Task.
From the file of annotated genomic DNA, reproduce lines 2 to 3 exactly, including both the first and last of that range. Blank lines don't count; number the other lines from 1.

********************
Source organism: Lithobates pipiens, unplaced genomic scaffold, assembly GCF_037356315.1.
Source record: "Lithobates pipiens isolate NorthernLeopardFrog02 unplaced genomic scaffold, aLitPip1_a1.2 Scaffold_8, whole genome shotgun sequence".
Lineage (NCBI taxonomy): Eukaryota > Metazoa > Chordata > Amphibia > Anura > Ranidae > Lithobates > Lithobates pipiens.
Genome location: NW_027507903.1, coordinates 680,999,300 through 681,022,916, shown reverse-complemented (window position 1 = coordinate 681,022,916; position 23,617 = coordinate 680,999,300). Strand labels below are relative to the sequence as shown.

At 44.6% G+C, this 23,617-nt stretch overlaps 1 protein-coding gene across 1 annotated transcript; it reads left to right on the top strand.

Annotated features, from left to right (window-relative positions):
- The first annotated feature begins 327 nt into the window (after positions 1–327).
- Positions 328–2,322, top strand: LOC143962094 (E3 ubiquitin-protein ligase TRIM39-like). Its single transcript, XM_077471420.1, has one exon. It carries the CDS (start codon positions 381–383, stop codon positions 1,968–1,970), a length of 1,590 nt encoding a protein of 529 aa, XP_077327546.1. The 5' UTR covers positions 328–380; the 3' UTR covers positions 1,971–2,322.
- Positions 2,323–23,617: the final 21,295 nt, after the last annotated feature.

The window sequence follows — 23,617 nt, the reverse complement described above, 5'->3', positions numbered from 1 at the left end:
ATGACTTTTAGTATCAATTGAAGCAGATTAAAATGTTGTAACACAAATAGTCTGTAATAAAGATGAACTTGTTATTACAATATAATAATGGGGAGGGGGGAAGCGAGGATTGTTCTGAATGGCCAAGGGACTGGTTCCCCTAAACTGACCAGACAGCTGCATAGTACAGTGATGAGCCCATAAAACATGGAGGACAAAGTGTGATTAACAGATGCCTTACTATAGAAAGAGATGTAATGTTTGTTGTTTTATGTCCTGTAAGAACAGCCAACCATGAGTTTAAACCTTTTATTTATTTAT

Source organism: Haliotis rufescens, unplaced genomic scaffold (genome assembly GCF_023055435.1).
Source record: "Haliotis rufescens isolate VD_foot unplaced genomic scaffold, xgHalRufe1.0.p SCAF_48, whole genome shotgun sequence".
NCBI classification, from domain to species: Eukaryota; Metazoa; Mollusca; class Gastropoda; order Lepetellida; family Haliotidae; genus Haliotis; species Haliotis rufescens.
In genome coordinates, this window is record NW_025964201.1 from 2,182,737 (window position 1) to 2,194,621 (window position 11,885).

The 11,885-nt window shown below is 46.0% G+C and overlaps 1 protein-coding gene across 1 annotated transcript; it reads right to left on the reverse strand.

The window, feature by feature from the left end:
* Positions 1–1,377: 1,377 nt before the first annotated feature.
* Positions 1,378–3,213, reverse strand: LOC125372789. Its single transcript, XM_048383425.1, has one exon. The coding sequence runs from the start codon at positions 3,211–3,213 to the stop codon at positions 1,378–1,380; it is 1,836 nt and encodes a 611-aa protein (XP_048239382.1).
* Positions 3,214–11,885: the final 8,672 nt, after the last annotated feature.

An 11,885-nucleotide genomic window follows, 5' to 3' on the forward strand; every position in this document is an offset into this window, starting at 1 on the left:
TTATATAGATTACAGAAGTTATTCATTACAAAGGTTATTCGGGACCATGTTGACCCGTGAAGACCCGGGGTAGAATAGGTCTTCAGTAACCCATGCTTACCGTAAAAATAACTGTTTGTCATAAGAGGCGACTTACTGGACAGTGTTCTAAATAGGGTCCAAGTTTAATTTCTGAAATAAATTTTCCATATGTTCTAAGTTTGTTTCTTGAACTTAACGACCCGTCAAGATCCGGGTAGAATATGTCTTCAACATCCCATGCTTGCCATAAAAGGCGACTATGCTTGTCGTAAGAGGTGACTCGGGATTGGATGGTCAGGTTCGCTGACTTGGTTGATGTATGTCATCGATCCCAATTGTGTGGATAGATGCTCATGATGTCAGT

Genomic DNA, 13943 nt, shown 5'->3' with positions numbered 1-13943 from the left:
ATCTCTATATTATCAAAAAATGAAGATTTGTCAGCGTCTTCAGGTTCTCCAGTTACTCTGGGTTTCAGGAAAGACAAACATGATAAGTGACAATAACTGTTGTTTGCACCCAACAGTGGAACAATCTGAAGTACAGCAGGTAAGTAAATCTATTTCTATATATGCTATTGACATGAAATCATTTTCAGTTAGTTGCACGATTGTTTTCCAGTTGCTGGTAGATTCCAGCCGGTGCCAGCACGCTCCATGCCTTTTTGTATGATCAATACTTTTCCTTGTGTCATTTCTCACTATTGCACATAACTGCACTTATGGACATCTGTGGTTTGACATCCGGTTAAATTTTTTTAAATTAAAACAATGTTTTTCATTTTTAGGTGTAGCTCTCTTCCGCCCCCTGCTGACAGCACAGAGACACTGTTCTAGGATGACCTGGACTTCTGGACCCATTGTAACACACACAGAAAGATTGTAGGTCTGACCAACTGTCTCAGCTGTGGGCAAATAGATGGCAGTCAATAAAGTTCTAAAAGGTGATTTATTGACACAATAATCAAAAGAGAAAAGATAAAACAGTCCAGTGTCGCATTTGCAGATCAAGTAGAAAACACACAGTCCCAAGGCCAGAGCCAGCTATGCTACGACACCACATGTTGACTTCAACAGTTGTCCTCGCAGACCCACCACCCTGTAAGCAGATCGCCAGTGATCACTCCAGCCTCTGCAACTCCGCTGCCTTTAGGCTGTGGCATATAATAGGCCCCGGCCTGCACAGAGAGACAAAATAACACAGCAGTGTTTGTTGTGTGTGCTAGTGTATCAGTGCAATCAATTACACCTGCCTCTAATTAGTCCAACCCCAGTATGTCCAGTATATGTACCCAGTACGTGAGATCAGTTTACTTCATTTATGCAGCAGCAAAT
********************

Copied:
Source record: "Lithobates pipiens isolate NorthernLeopardFrog02 unplaced genomic scaffold, aLitPip1_a1.2 Scaffold_8, whole genome shotgun sequence".
Lineage (NCBI taxonomy): Eukaryota > Metazoa > Chordata > Amphibia > Anura > Ranidae > Lithobates > Lithobates pipiens.